This review of “Hereditary” contains spoilers.
There is an old South Park episode entitled “Child Abduction Is Not Funny.” In their typically bizarre and occasionally brilliant satirical style, the creators take the town of South Park in a horrific downward spiral towards insanity. It starts with the parents becoming horrified about all the risks to their children’s lives that the news media was blowing out of proportion in 2002, such as domestic terror attacks.
The satire essentially creates ever-shrinking spheres of paranoia. The townsfolk build a wall to keep others out, then Mongolians magically appear to attack it. That doesn’t make them feel better, of course, so they separate from society until the news tells them the statistically most likely source of harm to children comes from their own parents. Strictly speaking, this is not true, because it’s rare for parents to purposefully harm their own children. But what is true is that children are even less at risk from strangers. Abusers tend to be people the children know.
So what is played for laughs in South Park can easily be turned towards horror. The best horror actually gets the audience into the emotional shoes of the protagonist. One of the most effective ways to do this is by tweaking the world in some way—by taking something familiar and making it severe. When the family can be tweaked in this way, it really frightens us.
That’s why the “South Park” episode is so funny. What reason would 99 percent of parents have to harm their children? Yet the “South Park” parents start suspecting their own spouses of scheming against their families. It’s extremely absurd. That’s where horror lives: the absurd made to seem possible.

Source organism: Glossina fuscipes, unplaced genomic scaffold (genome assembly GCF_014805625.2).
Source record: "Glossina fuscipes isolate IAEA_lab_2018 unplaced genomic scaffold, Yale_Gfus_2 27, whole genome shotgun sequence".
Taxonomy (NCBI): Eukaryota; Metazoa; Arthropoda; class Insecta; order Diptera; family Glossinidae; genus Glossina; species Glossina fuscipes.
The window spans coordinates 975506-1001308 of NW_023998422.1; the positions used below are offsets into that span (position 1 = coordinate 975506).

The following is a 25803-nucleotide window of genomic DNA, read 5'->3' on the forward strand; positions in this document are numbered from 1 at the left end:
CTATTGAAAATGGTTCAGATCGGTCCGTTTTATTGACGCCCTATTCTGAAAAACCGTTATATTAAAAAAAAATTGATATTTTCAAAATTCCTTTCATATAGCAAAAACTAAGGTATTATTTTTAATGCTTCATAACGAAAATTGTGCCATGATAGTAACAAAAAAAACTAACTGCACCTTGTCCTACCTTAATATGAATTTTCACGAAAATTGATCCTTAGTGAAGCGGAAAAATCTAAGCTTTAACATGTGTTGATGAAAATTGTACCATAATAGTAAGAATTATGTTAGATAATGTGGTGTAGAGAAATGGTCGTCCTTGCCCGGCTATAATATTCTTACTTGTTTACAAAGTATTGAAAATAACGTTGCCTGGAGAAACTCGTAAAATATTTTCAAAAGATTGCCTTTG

This is why the recent horror film “Hereditary” works so well. It takes a family line and turns that into a villain. This is more common in the real world than most of us realize, which makes the threshold for suspending disbelief lower than normal. Family can be a great source of pain and suffering. This is typically not so in a gross way like child abduction or sexual abuse, but our families of origin are often the sources of our deepest emotional struggles.
This admission is difficult for many Americans on the Right to make. As society deteriorates, conservatives have felt forced to double down on the goodness of family. That’s partially because there’s a near-universal consensus that coming from a stable two-parent family is one of the best indicators of future success and happiness in life.
The American Left has extended their Marxist critique of society to the family for a long time now. In many ways, Marxism boils down to equality of outcome that ensures everyone is equally miserable because it’s impossible to make everyone equally happy and successful. Therefore the family must be undermined as well, simply because a few children have worse families than most kids do.
But two things can be true at the same time. It can be true that the traditional nuclear family is essentially the grounding of virtually every good thing in this world, while also true that our families of origins are a source of great suffering and dysfunction. The problem isn’t with the family qua family, but from a familial line. If the root of the tree is bad, then there will always been some poison in its branches. If the root is good, then vestigial virtues will be present as well. Either way, the psychological stability produced by the presence of two parents has enormous benefits.